It was 1952, and there were no treatments that could cure her of the dreaded disease she had been diagnosed with. The professor told her to go home and enjoy her family for the next couple of months, and that would be that.
My mother did get on the train, but she went directly to 770.
She marched up to Rabbi Hodakov, the Rebbe’s secretary, and declared, “I need to speak with the Rebbe.”
“In the middle of the day?! You can’t do that.” The Rebbe didn’t meet people during the day. And as it was Chanukah, there weren’t any nighttime appointments either. Besides, there was a long waiting list. “Maybe we can get you something in three months from now,” said Rabbi Hodakov.
“I don’t have three months,” my mother protested. “I need to see the Rebbe now!”
They went back and forth, with Rabbi Hodakov suggesting that she write to the Rebbe and she insisting on speaking with him in person. In the end, she wrote to the Rebbe that she wanted to talk to him. When Rebbe Hodakov came out of the Rebbe’s office, he told her that the Rebbe agreed to speak with her. She was to wait at the Rebbe’s door after afternoon services.
When the Rebbe walked up to his study that afternoon, you can bet my mother was standing there. She told him about her condition.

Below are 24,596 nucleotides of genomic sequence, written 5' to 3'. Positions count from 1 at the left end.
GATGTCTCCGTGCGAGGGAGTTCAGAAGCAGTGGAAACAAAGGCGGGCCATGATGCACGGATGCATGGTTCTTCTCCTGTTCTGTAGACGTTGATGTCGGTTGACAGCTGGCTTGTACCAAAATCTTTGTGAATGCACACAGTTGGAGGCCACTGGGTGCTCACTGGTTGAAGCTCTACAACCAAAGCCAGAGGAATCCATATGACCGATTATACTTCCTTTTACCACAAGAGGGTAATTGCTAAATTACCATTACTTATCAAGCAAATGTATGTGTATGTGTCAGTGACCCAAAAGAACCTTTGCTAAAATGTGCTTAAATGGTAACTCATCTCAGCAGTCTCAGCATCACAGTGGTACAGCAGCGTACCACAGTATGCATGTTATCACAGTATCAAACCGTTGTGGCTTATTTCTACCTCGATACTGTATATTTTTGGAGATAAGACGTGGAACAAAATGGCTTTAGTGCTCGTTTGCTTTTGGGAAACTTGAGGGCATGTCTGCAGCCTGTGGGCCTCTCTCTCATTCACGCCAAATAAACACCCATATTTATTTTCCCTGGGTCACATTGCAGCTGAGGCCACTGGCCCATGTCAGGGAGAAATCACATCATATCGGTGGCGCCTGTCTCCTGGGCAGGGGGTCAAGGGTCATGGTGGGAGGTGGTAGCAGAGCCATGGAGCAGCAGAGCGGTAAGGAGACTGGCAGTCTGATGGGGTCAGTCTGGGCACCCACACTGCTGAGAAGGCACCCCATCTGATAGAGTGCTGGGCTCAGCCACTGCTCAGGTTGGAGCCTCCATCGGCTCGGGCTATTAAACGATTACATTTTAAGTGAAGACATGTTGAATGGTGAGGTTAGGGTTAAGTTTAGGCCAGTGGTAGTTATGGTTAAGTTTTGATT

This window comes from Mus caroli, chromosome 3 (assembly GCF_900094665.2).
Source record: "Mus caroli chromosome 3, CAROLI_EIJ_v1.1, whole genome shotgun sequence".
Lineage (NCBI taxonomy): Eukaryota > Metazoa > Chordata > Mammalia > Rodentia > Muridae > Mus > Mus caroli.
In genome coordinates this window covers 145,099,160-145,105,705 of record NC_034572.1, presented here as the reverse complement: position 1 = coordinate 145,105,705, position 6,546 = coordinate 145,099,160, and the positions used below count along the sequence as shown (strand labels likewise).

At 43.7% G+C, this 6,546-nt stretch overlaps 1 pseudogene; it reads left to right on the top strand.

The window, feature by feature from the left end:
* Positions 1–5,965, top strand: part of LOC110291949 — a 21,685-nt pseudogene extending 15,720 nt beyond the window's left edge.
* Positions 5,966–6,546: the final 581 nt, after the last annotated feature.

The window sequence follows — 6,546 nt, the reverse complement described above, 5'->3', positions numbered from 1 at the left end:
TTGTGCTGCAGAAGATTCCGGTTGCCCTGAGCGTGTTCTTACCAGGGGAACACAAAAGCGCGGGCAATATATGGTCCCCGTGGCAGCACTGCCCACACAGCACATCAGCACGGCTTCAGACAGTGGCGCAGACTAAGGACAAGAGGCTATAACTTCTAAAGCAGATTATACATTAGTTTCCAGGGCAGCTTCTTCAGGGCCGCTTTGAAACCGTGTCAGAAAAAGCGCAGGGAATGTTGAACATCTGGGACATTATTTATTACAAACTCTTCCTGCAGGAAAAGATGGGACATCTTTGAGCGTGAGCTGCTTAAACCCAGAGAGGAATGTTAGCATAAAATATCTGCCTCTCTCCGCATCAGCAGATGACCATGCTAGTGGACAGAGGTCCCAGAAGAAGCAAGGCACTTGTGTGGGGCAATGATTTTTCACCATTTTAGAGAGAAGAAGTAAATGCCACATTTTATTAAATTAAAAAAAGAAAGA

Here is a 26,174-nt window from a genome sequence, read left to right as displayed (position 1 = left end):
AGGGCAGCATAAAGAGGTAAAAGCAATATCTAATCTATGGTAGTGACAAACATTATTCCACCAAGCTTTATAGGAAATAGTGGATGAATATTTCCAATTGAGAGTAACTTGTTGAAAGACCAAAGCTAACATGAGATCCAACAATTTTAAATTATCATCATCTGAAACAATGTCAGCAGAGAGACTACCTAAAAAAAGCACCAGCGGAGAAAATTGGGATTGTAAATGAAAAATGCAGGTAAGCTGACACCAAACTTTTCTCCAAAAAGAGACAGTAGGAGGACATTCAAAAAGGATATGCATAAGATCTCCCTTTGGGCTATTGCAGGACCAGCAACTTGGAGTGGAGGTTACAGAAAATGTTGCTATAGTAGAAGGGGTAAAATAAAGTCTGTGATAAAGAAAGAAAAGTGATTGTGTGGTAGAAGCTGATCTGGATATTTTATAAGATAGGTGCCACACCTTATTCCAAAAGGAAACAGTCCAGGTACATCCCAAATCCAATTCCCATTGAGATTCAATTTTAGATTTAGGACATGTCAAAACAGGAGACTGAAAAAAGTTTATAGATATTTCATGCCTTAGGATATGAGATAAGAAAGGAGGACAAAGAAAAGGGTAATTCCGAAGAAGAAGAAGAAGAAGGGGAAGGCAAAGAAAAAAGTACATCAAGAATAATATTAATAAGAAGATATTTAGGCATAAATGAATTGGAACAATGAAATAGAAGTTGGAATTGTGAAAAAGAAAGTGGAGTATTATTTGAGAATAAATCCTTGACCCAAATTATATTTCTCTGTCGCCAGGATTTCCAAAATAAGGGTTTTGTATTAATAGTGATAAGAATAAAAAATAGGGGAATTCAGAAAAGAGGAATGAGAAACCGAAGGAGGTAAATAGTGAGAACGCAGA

Before I tell you the Rebbe’s response, I need to explain my mother’s background. In 1946, she had fled the Soviet Union as a most wanted criminal. What was her crime? While living in Samarkand with my father, she had been working to help other Jews escape the clutches of the communists.
Others forged documents to help these beleaguered Jews escape. But my mother managed to obtain real papers by paying off a woman who worked for the NKVD. My mother would fill out the paperwork, hand them to this woman in a bathroom someplace, and she’d get them back stamped and approved. Many people in our community managed to escape the Soviet Union using these passports.
Years later, Rabbi Simcha Gorodetzky, a chasid who had been jailed for illegally spreading Judaism in Russia, told us that at one point the authorities offered to lighten his sentence if he would help them find my mother. She had been in America for nearly ten years by that point, but they were still trying to find her. They’re probably still looking.
All this is to say that my mother was not a woman who was easily fazed. So as she was frantically telling the Rebbe that the doctors had given her just two months to live, he slowed her down. “I don’t recognize you from Samarkand!” he exclaimed.
The Rebbe himself had never been to Samarkand, but he knew of the dangerous activities she had been involved with there. It was his way of telling her that a brave person like herself did not need to become hysterical after hearing one diagnosis from one doctor.
“Listen to what I’m telling you,” the Rebbe said. “Go home. Give your children Chanukah gelt, make latkes, and forget about what the doctor said.”
My mother never heard another word about that cancer, and she went on to live another forty years.